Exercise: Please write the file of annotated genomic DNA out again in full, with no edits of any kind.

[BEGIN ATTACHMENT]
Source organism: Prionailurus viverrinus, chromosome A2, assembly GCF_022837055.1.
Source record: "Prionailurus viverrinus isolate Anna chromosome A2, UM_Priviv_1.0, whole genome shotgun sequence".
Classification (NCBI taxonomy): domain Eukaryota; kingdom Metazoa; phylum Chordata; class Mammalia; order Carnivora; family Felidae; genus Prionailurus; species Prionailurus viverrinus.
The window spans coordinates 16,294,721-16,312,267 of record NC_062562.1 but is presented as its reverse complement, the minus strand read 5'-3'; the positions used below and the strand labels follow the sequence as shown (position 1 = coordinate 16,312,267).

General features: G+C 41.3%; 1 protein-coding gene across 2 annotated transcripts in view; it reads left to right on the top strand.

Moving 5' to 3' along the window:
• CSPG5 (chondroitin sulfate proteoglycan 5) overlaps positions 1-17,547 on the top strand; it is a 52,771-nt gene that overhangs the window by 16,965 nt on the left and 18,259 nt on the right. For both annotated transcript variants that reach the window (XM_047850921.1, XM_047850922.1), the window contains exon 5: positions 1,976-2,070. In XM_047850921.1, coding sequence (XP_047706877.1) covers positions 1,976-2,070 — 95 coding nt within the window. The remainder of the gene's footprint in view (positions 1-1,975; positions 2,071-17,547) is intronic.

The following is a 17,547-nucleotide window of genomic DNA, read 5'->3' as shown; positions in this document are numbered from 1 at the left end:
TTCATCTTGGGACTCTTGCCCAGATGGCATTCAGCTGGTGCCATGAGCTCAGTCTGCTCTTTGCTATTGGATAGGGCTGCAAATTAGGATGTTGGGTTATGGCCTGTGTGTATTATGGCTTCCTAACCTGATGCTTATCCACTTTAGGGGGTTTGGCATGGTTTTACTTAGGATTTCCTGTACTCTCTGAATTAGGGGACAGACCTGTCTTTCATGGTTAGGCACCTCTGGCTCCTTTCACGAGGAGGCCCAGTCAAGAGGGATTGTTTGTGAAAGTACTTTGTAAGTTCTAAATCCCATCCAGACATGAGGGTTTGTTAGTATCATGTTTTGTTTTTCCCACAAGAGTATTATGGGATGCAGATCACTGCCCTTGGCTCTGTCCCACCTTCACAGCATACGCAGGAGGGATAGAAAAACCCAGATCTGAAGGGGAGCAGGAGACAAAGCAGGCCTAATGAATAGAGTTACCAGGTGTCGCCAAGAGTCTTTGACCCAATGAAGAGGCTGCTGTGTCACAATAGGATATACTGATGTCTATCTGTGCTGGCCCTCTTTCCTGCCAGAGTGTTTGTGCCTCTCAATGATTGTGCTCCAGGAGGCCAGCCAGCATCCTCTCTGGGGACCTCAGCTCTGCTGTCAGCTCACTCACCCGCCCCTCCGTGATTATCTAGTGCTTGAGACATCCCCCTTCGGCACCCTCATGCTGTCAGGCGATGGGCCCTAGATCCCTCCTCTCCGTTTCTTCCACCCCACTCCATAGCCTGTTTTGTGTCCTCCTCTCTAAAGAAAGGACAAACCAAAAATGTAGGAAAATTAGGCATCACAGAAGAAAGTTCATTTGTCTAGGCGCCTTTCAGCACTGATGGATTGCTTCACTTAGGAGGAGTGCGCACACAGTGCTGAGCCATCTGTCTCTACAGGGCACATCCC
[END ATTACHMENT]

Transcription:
Source organism: Prionailurus viverrinus, chromosome A2, assembly GCF_022837055.1.
Source record: "Prionailurus viverrinus isolate Anna chromosome A2, UM_Priviv_1.0, whole genome shotgun sequence".
Classification (NCBI taxonomy): domain Eukaryota; kingdom Metazoa; phylum Chordata; class Mammalia; order Carnivora; family Felidae; genus Prionailurus; species Prionailurus viverrinus.
The window spans coordinates 16,294,721-16,312,267 of record NC_062562.1 but is presented as its reverse complement, the minus strand read 5'-3'; the positions used below and the strand labels follow the sequence as shown (position 1 = coordinate 16,312,267).

General features: G+C 41.3%; 1 protein-coding gene across 2 annotated transcripts in view; it reads left to right on the top strand.

Moving 5' to 3' along the window:
• CSPG5 (chondroitin sulfate proteoglycan 5) overlaps positions 1-17,547 on the top strand; it is a 52,771-nt gene that overhangs the window by 16,965 nt on the left and 18,259 nt on the right. For both annotated transcript variants that reach the window (XM_047850921.1, XM_047850922.1), the window contains exon 5: positions 1,976-2,070. In XM_047850921.1, coding sequence (XP_047706877.1) covers positions 1,976-2,070 — 95 coding nt within the window. The remainder of the gene's footprint in view (positions 1-1,975; positions 2,071-17,547) is intronic.

The following is a 17,547-nucleotide window of genomic DNA, read 5'->3' as shown; positions in this document are numbered from 1 at the left end:
TTCATCTTGGGACTCTTGCCCAGATGGCATTCAGCTGGTGCCATGAGCTCAGTCTGCTCTTTGCTATTGGATAGGGCTGCAAATTAGGATGTTGGGTTATGGCCTGTGTGTATTATGGCTTCCTAACCTGATGCTTATCCACTTTAGGGGGTTTGGCATGGTTTTACTTAGGATTTCCTGTACTCTCTGAATTAGGGGACAGACCTGTCTTTCATGGTTAGGCACCTCTGGCTCCTTTCACGAGGAGGCCCAGTCAAGAGGGATTGTTTGTGAAAGTACTTTGTAAGTTCTAAATCCCATCCAGACATGAGGGTTTGTTAGTATCATGTTTTGTTTTTCCCACAAGAGTATTATGGGATGCAGATCACTGCCCTTGGCTCTGTCCCACCTTCACAGCATACGCAGGAGGGATAGAAAAACCCAGATCTGAAGGGGAGCAGGAGACAAAGCAGGCCTAATGAATAGAGTTACCAGGTGTCGCCAAGAGTCTTTGACCCAATGAAGAGGCTGCTGTGTCACAATAGGATATACTGATGTCTATCTGTGCTGGCCCTCTTTCCTGCCAGAGTGTTTGTGCCTCTCAATGATTGTGCTCCAGGAGGCCAGCCAGCATCCTCTCTGGGGACCTCAGCTCTGCTGTCAGCTCACTCACCCGCCCCTCCGTGATTATCTAGTGCTTGAGACATCCCCCTTCGGCACCCTCATGCTGTCAGGCGATGGGCCCTAGATCCCTCCTCTCCGTTTCTTCCACCCCACTCCATAGCCTGTTTTGTGTCCTCCTCTCTAAAGAAAGGACAAACCAAAAATGTAGGAAAATTAGGCATCACAGAAGAAAGTTCATTTGTCTAGGCGCCTTTCAGCACTGATGGATTGCTTCACTTAGGAGGAGTGCGCACACAGTGCTGAGCCATCTGTCTCTACAGGGCACATCCC